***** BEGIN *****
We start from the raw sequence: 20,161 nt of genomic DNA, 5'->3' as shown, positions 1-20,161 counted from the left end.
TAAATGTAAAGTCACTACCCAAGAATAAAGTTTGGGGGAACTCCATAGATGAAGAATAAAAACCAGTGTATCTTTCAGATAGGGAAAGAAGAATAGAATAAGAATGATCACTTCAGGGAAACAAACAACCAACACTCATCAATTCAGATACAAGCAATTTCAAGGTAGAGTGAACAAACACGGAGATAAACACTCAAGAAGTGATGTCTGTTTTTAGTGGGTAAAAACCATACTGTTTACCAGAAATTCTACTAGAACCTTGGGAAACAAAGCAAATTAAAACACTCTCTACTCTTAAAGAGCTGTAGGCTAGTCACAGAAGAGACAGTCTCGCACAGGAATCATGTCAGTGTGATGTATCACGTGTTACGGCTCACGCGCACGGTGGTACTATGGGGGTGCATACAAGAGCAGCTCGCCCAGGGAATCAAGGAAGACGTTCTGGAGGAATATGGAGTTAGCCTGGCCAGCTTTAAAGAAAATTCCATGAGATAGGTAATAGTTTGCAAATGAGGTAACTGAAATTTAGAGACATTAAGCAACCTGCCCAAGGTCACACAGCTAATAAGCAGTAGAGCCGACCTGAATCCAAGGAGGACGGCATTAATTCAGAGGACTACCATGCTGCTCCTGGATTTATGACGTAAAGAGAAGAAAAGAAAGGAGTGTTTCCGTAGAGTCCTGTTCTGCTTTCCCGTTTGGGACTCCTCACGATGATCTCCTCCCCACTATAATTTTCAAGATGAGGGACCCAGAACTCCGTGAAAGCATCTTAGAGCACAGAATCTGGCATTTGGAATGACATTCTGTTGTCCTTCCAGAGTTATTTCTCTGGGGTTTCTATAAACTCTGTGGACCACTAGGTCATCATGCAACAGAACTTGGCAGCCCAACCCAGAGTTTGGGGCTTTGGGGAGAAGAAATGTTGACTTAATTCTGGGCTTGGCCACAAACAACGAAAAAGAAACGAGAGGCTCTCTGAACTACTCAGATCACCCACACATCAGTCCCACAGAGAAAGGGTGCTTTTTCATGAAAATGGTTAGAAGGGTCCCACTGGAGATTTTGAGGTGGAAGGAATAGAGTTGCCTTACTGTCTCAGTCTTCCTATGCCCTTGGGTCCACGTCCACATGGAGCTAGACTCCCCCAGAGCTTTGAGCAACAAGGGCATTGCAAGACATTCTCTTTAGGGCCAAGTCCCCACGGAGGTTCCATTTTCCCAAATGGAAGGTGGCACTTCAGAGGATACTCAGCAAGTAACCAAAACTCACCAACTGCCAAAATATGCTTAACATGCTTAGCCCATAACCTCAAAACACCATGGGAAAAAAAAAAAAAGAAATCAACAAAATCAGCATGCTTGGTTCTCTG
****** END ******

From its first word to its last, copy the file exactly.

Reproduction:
We start from the raw sequence: 20,161 nt of genomic DNA, 5'->3' as shown, positions 1-20,161 counted from the left end.
TAAATGTAAAGTCACTACCCAAGAATAAAGTTTGGGGGAACTCCATAGATGAAGAATAAAAACCAGTGTATCTTTCAGATAGGGAAAGAAGAATAGAATAAGAATGATCACTTCAGGGAAACAAACAACCAACACTCATCAATTCAGATACAAGCAATTTCAAGGTAGAGTGAACAAACACGGAGATAAACACTCAAGAAGTGATGTCTGTTTTTAGTGGGTAAAAACCATACTGTTTACCAGAAATTCTACTAGAACCTTGGGAAACAAAGCAAATTAAAACACTCTCTACTCTTAAAGAGCTGTAGGCTAGTCACAGAAGAGACAGTCTCGCACAGGAATCATGTCAGTGTGATGTATCACGTGTTACGGCTCACGCGCACGGTGGTACTATGGGGGTGCATACAAGAGCAGCTCGCCCAGGGAATCAAGGAAGACGTTCTGGAGGAATATGGAGTTAGCCTGGCCAGCTTTAAAGAAAATTCCATGAGATAGGTAATAGTTTGCAAATGAGGTAACTGAAATTTAGAGACATTAAGCAACCTGCCCAAGGTCACACAGCTAATAAGCAGTAGAGCCGACCTGAATCCAAGGAGGACGGCATTAATTCAGAGGACTACCATGCTGCTCCTGGATTTATGACGTAAAGAGAAGAAAAGAAAGGAGTGTTTCCGTAGAGTCCTGTTCTGCTTTCCCGTTTGGGACTCCTCACGATGATCTCCTCCCCACTATAATTTTCAAGATGAGGGACCCAGAACTCCGTGAAAGCATCTTAGAGCACAGAATCTGGCATTTGGAATGACATTCTGTTGTCCTTCCAGAGTTATTTCTCTGGGGTTTCTATAAACTCTGTGGACCACTAGGTCATCATGCAACAGAACTTGGCAGCCCAACCCAGAGTTTGGGGCTTTGGGGAGAAGAAATGTTGACTTAATTCTGGGCTTGGCCACAAACAACGAAAAAGAAACGAGAGGCTCTCTGAACTACTCAGATCACCCACACATCAGTCCCACAGAGAAAGGGTGCTTTTTCATGAAAATGGTTAGAAGGGTCCCACTGGAGATTTTGAGGTGGAAGGAATAGAGTTGCCTTACTGTCTCAGTCTTCCTATGCCCTTGGGTCCACGTCCACATGGAGCTAGACTCCCCCAGAGCTTTGAGCAACAAGGGCATTGCAAGACATTCTCTTTAGGGCCAAGTCCCCACGGAGGTTCCATTTTCCCAAATGGAAGGTGGCACTTCAGAGGATACTCAGCAAGTAACCAAAACTCACCAACTGCCAAAATATGCTTAACATGCTTAGCCCATAACCTCAAAACACCATGGGAAAAAAAAAAAAAGAAATCAACAAAATCAGCATGCTTGGTTCTCTG